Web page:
Because this blade is not free to rotate with respect to the shaft it would probably not be possible to measure induced drag or to determine moment coefficients, Cm. But, for the same reason, these two variables may not be important arbiters of blade performance in rowing.
A large fetch of turbulence-free water is required. Relative motion between the water and the blade must cover a control range from about one to five m/s whether it is the water or the rig that moves. Measurements will probably be easier with a moving rig (towing tank) unless a variable speed source of moving water can be found ready made. There may be towing tank facilities available greatly to simplify parts of the work (USNavy, David Taylor Model Basin, WDC; Stevens Institute, Hoboken, NJ; etc.). Coefficients should be determined over a range of blade area, form, attack angle, attack velocity, and Reynolds' number.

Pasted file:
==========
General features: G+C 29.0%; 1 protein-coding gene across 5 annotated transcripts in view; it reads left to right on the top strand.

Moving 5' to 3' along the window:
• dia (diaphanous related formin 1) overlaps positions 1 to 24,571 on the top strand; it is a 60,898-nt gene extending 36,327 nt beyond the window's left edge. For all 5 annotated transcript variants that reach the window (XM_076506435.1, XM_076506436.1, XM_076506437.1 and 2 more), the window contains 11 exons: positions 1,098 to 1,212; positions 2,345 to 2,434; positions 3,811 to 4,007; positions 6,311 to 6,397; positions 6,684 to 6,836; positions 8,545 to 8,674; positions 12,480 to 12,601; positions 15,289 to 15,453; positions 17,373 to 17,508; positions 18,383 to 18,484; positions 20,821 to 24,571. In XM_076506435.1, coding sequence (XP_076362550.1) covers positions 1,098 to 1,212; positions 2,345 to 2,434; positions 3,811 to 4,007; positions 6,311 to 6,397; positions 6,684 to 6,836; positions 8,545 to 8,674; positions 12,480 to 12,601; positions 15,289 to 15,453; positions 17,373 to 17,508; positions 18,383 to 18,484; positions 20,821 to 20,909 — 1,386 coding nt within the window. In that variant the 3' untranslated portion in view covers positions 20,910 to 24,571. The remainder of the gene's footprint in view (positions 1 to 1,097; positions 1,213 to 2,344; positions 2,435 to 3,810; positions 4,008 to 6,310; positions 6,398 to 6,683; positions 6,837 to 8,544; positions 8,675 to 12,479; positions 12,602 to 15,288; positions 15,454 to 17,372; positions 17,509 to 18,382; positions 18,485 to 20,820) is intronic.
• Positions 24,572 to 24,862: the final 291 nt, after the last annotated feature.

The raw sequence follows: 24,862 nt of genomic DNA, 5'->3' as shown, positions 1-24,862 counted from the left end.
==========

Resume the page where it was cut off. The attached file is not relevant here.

If it could be arranged to measure the torque and drag forces simultaneously while driving the pivot to sweep the blade at typical rowing speeds against the water flow then the results might be more accurate (modeling a rotating blade).